Fruit trees need to be planted in a sunny spot that receives at least six hours of sunlight per day year-round, with enough room to grow in — space them away from other plants and surfaces, and well-drained soil.

Dig a hole larger than you need to help the roots spread out when planting. When choosing a fruit tree, ensure you find out if it needs a pollinator. There are five common climatic zones in Australia: cool, temperate, sub-tropical, tropical and arid, and choosing the best fruit trees for the climate where you are will give you the greatest chance of success. Consider whether your garden is prone to frost, how cold it gets — or how hot and humid, and how wet the climate is. The likes of apple and peach trees grow well in cool and temperate climates, whilst citrus and more exotic fruit trees will thrive in arid, tropical and sub-tropical climates.

Many fruit trees will come with guidance on chill hours, which will help you select the best varieties for the climate where you live. Low-chill trees are well suited to warm climates, whilst high-chill trees are ideal for the colder regions of Australia. Bare-rooted fruit trees can be purchased in winter when they are dormant, making them cheaper to buy and faster to establish than a potted tree.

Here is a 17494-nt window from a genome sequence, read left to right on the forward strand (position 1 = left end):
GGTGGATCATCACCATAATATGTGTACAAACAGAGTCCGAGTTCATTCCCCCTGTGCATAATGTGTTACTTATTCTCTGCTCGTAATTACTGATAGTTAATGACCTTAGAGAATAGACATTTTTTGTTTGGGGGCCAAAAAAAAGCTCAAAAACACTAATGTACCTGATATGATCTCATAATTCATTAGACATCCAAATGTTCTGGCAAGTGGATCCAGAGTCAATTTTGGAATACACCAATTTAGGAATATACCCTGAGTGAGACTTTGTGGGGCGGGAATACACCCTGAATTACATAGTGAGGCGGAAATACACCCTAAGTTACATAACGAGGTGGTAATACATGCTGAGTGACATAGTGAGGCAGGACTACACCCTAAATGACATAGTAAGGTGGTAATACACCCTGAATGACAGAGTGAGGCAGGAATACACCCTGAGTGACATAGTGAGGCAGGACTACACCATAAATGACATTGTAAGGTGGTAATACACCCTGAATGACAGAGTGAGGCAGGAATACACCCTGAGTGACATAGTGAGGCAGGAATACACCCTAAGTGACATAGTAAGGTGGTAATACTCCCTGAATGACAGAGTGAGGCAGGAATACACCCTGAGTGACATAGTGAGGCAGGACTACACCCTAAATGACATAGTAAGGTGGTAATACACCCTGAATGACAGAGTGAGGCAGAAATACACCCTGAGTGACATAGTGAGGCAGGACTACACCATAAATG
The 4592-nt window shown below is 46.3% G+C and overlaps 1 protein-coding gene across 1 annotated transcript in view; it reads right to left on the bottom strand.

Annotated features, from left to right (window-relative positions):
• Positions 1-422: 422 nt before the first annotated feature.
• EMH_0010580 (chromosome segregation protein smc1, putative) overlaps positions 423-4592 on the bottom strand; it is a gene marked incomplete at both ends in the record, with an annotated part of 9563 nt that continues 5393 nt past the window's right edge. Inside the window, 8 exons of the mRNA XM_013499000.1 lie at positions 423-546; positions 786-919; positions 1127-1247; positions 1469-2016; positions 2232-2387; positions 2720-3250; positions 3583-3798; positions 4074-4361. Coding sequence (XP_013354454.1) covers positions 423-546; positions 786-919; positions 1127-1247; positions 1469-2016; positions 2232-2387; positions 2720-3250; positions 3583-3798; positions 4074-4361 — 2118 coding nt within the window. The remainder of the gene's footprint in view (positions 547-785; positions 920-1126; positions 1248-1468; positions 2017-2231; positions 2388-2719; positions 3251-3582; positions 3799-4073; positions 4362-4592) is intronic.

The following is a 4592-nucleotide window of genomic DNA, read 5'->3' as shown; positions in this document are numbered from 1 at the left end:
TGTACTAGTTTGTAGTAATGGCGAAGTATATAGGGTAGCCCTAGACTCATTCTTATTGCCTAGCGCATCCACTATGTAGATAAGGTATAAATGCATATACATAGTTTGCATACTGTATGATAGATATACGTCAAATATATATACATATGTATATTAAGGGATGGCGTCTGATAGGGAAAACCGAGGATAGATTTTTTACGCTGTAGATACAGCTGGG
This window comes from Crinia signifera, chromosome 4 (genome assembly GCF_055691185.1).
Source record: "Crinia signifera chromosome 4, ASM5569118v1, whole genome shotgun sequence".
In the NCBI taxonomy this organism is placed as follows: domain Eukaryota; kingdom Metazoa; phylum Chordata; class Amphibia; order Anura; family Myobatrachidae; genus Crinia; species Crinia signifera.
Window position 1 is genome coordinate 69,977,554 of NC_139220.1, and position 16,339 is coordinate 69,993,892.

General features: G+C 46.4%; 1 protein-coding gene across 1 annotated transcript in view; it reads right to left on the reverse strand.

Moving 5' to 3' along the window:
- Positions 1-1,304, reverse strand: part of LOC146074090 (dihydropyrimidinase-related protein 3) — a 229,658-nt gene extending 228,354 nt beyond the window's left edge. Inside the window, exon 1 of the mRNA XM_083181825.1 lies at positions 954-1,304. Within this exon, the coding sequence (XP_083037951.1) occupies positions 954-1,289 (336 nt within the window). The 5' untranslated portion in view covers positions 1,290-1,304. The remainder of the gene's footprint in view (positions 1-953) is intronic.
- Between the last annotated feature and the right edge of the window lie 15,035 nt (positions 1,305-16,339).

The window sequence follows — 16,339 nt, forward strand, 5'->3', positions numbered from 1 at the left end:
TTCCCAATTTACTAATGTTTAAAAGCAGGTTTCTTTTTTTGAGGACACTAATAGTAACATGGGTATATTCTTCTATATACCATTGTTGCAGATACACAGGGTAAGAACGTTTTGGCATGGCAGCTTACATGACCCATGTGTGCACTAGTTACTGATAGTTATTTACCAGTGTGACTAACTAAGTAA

Create a small mound of soil in your ready-dug hole and lower the root ball of your tree on top of it. Spread out the roots and ensure the graft line at the base of the trunk is higher than the level of the ground, and that no roots are exposed. Start filling in the hole, firming soil carefully over the roots. Once planted your fruit trees will need to be staked to support them as they grow.

Hammer a stake into the soil on either side of the tree, being careful to avoid the roots and allowing around 30cm gap from the trunk. Loosely tie the tree in place and water well. Pruning, careful watering, pest control and fertilising are the four main elements of caring for your new fruit trees. It will require less watering as time goes on and hardly a drop when dormant, so do your research and get to know what your trees need and when.